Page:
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Ashburton Guardian, Ashburton Guardian, Volume III, Issue 538, 19 January 1882
Amateur Dramatic Club. —The next performance of this Club takes place on Feb. 1, when a benefit will be given to Mr C. Bourk, the scenic artist. Ashburton Cheese and Butter Factory. —Mr S. E. Poyntz, secretary to the above, invites tenders for ten acres of land as a site for the factory. For further particulars see advertisement.
South Rakaia Road District. —The Valuation List for the South Rakaia Road District for 1882 is now open for inspection) at the Road Board Office, South Rakiia. An announcement elsewhere contains further particulars. Ashburton Racing Club. — A. meeting of the members of the above Club, to discuss certain details connected with the Grand Rational Meeting here in May next, and arrange a programme for our Autumn Meeting will be held on Saturday evening nes t nmLa> the great American showman, contemplates visiting London with the largest circus and menagerie in the world, some time during the coming season. He will also make a tour of the provinces previous to his retirement from the business.
Happy Thought ! —“ Really I hardly know what to do with you,” observed the Magistrate at the Police Court this morning, glancing meditatively at a “drunk and disorderly.” “Let me off, your Worship,” briskly suggested the offender, acting on the inspiration of the moment. But his Worship didn’t see it. He intimated that the payment of 10s would be a necessary preliminary to release—with the usual sad alternative. Cheering. —The Melbourne correspondent of the Timaru Herald says : “ Building operations are going on here to the extent that many capitalists who projected improvements have determined to wait until bricks come down. The aspect of the city is every day being altered for the better. Our harvest is exceptionally good, except the wheat in the middle counties, and as the price looks likely to keep up to 5s —the ruling rates at Chicago just now—our farmers are jubilant. A great wave of prosperity has set in—not before it was wanted. The Approaching Exhibition. —The question of fixing a site for the proposed International Exhibition continues to be a vexed one. Owing to the opposition Mr Twopenny has met with respecting i the use of Cranmer square for the ExhiJ bition, he has decided to abandon the I idea of holding the “ great show” there,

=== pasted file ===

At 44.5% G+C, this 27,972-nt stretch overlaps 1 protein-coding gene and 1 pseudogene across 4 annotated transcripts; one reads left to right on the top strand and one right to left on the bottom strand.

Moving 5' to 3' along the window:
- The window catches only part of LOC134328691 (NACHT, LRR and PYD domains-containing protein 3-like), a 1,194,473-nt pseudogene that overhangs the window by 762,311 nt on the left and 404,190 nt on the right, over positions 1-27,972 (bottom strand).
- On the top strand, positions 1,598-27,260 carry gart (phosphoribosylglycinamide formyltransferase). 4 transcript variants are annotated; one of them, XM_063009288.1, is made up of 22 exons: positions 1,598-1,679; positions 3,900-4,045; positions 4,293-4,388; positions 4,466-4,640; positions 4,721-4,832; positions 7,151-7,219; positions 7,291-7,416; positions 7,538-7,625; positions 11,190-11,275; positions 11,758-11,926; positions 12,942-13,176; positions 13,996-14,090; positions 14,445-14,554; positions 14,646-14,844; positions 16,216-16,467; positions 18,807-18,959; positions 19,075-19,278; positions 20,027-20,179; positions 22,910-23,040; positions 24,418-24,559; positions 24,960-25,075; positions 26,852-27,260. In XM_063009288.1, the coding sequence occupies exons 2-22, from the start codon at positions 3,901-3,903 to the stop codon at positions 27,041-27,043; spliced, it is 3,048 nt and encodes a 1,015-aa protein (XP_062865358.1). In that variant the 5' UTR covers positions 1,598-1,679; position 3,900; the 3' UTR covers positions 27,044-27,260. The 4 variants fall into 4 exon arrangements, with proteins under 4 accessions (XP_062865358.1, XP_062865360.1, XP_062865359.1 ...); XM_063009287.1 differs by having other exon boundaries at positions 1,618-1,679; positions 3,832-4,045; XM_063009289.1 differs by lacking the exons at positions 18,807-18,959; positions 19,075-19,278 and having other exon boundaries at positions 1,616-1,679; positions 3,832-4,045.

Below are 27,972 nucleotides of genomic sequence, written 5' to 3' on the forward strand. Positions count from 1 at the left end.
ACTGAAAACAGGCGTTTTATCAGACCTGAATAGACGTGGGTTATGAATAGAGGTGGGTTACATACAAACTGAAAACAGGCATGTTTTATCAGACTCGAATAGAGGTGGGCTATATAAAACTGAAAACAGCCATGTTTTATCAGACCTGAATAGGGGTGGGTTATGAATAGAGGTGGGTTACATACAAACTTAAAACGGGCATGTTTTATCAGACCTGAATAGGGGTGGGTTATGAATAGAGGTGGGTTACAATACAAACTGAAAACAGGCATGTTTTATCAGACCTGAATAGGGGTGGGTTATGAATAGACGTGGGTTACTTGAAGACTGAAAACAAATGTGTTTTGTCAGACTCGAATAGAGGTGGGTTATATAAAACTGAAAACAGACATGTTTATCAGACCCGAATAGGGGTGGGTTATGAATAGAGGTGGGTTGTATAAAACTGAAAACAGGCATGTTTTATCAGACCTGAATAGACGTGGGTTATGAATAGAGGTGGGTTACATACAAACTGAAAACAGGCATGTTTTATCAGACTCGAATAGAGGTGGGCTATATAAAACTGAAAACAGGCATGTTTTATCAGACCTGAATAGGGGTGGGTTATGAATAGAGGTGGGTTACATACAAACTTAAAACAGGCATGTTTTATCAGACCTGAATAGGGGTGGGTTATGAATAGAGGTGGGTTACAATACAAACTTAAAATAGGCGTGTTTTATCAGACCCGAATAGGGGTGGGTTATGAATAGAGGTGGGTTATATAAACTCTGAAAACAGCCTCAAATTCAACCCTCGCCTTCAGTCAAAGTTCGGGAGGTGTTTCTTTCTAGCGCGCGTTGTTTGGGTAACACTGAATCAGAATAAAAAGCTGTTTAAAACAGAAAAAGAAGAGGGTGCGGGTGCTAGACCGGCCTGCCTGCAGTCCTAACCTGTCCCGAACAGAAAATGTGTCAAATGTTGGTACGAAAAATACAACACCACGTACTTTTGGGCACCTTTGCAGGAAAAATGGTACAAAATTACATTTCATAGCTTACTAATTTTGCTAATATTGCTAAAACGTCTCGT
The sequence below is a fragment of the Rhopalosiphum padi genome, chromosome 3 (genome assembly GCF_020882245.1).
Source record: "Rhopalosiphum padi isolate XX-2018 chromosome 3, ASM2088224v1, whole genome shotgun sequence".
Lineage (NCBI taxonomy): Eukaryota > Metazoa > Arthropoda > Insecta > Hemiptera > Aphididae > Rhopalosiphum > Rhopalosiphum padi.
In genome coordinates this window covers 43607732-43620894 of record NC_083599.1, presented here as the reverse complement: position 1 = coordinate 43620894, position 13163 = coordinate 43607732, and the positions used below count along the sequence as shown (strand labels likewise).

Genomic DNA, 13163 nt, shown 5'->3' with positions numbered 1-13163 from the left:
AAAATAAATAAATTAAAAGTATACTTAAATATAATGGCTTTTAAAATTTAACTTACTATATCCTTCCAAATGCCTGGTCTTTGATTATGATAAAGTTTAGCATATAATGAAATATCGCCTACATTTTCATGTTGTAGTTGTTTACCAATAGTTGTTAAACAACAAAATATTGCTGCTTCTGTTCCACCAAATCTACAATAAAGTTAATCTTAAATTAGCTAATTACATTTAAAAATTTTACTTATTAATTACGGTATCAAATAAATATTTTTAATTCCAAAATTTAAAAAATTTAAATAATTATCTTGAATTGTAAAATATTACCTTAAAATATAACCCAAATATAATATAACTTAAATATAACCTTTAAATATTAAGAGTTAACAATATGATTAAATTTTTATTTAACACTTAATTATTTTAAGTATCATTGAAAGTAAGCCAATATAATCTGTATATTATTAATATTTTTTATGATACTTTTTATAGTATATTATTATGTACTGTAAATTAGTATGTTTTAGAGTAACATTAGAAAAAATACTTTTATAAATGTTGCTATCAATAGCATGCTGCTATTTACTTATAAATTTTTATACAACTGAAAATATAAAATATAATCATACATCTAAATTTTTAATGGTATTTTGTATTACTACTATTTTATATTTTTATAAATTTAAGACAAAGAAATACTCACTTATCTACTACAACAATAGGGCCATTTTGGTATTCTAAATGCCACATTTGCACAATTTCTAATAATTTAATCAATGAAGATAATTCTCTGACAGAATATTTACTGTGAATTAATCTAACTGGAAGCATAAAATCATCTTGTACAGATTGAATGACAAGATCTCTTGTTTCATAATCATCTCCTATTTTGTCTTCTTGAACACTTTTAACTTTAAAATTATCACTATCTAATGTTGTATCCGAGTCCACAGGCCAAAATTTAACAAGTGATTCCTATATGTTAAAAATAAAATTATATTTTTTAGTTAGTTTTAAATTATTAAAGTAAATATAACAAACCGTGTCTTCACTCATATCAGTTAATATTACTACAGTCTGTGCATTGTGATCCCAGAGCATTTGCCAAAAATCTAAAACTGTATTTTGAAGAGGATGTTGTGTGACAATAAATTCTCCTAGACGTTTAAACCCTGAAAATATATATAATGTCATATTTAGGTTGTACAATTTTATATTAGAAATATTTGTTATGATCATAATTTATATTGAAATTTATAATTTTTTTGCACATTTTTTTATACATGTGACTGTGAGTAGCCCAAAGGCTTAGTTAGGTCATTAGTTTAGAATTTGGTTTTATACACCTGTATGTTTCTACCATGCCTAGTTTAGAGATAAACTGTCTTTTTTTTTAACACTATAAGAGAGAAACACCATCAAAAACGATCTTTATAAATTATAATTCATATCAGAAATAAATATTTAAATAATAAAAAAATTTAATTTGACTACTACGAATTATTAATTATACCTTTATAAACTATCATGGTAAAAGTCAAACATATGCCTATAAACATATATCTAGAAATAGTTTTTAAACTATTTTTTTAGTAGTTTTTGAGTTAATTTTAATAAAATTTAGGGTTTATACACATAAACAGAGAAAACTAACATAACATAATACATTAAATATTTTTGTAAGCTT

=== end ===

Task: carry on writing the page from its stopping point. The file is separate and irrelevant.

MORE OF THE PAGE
\ and is now endeavoring to secure an eli:j gible site elsewhere. It was rumored yes- | terday that Messrs Joubert and Twopenny had received some exceptionally liberal offers of sites at Dunedin, and it would : serve the Christchurch people very well ■right if the Exhibition was held in the ; Southern capital. The opposition the i promoters of the present scheme have met with in Christchurch is really most extraordinary, and must have been exceedingly discouraging to the parties chiefly concerned.
, From America. —We have to acknowiedge, with thanks, the receipt of a copy | of the Australian edition of the American Exporter , from the publishers, Messrs Root and Tinker, of 102, .Nassau street, New York. This is an extremely useful publication, which treats, as its name implies, of America’s exports to all "parts of the world, but to Australia and New Zealand in particular. It is exceedingly well printed, on good paper, well illustrated, and is altogether nicely got up. In addition to a great deal of interesting reading matter, it contains a large number of illustrated advertisements of ingenious Yankee “ notions ” of all kinds, and these illustrations are so clever that they form quite an attractive feature of the publication. | We shall be pleased to hear again ‘from |he office of the American Exporter.
Police Court. —At the Police Court this morning, before J. Ollivier, Esq., K.AI., Richard Taylor appeared to answer a charge of being drunk at the Rakaia railway station last night. Sergeant Felton reported that the man had been Charged on the 10th inst. with lunacy |from drink and remanded for eight days ifor medical treatment to Lyttelton. He 'was only discharged from custody yesterday. Constable Rouse proved Taylor’s arrival by the last train from Christchurch last night. Ho was very drunk. His Worship commented on the foolish conduct of the defendant in behaving in the manner he had. Not only was he injuring his own health, but putting the country to expense. No sooner was he declared well, and discharged, but ho immediately set about doing his best to make himself ill again. He would be fined 10s, with the usual alternative. Dennis Cronin ivas charged with being drunk at the Ashmrton railway station last night, and with dolently resisting Constable Smart in the ixecution of his duty. Sergeant Felton fiaid the man was a great blackguard, and had given the police as much trouble at jlakaia, where he formerly resided, as he had here. Constable Smart deposed to Ihe defendant’s having misbehaved himi elf at the railway station, and annoyed a nan selling papers there, last evening. <)n being taken into custody he became i ery violent. Fined 10s, with the option of i 4 hours’ seclusion from the outer world.